OK… while many are watching the NCAA Basketball games, I’ll be watching the big sports action of the weekend: The Health Care bill in the House of Representatives.
CSPAN is showing BOTH the debates in the House and the Reconciliation Bill debate in the House Rules Committee (on CSPAN 2). The major players will all be out there, making the points or stalling to try and get the bill bogged down. Whatever happens today will determine what gets voted on tomorrow.
I’ll watch the Republicans push as many misstatements and lies as possible, challenge every rule and try to get this put off (the first Repub to speak at the Rules Committee meeting suggested how, if the Dems tried to be bipartisan, we could really get somewhere… in six years!) I’ll watch the Dems restate every point to make it clear (and I understand at some time today all the House Dems are being called into a meeting at the White House today to get their energy up) and try to end run the Repubs whenever possible. How could Basketball even compare?
This will probably run well into the night tonite… time to get out the popcorn and keep abreast of the various blogs that will be commenting on every play.
Excitement and entertainment abound.
Thanks to McClatchy, we have a very nice summary of the plan that Obama outlined last night. I reproduce it here, especially for folks like Eric Cantor who spent the President’s speech texting on his Blackberry and missing the points Obama was making:
Current coverage: Those who now have employer-provided coverage or are insured through Medicare, Medicaid or the Veterans Administration wouldn’t be required to change their plans or their physicians.
Cost : About $900 billion over 10 years.
How it’d be paid for: By finding “savings within the existing health care system,” mostly by trimming waste and rooting out fraud. Also, insurers would be charged a fee for their most expensive policies.
Health insurance exchanges: Consumers and small businesses without coverage could comparison shop at these marketplaces among private and perhaps also public plans. The competition is supposed to help lower prices. The exchanges would take effect in four years.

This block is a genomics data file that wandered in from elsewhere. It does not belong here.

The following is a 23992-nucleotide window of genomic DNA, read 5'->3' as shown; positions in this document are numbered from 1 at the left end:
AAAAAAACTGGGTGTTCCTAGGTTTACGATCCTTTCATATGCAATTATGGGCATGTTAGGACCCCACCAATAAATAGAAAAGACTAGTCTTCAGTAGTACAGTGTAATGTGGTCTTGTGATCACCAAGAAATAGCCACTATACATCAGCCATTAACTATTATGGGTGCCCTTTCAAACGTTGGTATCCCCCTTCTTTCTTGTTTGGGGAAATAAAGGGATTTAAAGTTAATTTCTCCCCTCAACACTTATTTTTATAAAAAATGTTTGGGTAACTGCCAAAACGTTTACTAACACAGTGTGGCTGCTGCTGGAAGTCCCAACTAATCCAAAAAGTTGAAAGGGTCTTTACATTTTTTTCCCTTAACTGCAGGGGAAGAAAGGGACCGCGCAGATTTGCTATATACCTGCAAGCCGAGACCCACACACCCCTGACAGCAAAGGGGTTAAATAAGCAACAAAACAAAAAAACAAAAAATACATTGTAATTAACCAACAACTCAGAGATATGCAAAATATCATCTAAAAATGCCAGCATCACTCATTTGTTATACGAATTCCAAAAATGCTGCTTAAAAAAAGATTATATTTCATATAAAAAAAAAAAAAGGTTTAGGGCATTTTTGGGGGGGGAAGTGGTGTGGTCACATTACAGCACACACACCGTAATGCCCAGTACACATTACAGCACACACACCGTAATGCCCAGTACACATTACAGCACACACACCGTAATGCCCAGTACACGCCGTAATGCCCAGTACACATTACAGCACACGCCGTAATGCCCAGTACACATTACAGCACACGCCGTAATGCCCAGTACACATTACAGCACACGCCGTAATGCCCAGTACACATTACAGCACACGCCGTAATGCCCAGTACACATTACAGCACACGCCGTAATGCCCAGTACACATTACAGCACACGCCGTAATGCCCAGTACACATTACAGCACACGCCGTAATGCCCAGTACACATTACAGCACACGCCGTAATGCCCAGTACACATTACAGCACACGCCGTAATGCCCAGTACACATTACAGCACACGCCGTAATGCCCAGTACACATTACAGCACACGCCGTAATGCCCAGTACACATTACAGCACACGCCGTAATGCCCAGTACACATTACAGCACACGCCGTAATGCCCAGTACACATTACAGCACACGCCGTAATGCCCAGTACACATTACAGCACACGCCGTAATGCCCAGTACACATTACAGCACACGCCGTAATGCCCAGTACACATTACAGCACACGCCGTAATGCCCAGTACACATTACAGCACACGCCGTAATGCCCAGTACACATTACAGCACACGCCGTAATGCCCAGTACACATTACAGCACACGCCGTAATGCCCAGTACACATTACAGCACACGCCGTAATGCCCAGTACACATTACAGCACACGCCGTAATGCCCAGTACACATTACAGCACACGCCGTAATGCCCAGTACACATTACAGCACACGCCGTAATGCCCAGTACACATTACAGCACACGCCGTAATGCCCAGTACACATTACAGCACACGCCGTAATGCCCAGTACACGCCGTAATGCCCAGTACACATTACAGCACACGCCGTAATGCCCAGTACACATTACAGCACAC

Pre-existing conditions: Insurers wouldn’t be permitted to deny coverage because of pre-existing medical conditions. Nor could they cancel or dilute coverage when people get very sick.
Affordability: No limits on how much coverage a consumer could get in a year or a lifetime — but limits on out-of-pocket health care expenses. Tax credits would be available for those needing aid.
Preventive medicine: Insurers must cover, at no extra charge, regular preventive care and check-ups, such as mammograms, colonoscopies and routine check-ups.
Public option: People without coverage would be able to choose a not-for-profit government-run insurance plan that would have the same rules and protections that private insurers do. A government option plan might be available only if private insurers fail to meet coverage benchmarks in designated markets. Alternatively, a nonprofit co-op might administer a competitive insurance plan.
Catastrophic insurance: Low-cost coverage would be available in the years before the exchanges are created to protect against financial ruin in case of a serious illness.
Individual insurance mandates: Everyone would have to have basic insurance. Most businesses would be required to offer insurance or “chip in” to help cover workers. Only hardship cases and some small businesses would be exempt.
Medical malpractice lawsuits: The administration will seek experimental “demonstration projects” in different states aimed at helping to revamp the tort system.
OK, that’s it. This morning I’ve heard Republicans on Morning Joe and the other news broadcasts saying the President never really told us the plan and various other comments to show that they are not going to play the game. It does not matter that Obama was both clear and relatively complete in his discourse. This, however, only means that many of them have shown America that they are opting out for purely political reasons and this, along with the insulting behavior of Joe Wilson and Eric Cantor… and all those Repubs who sat on their hand through the speech as Obama scored over 30 standing ovations… is going to weigh heavily on their political futures.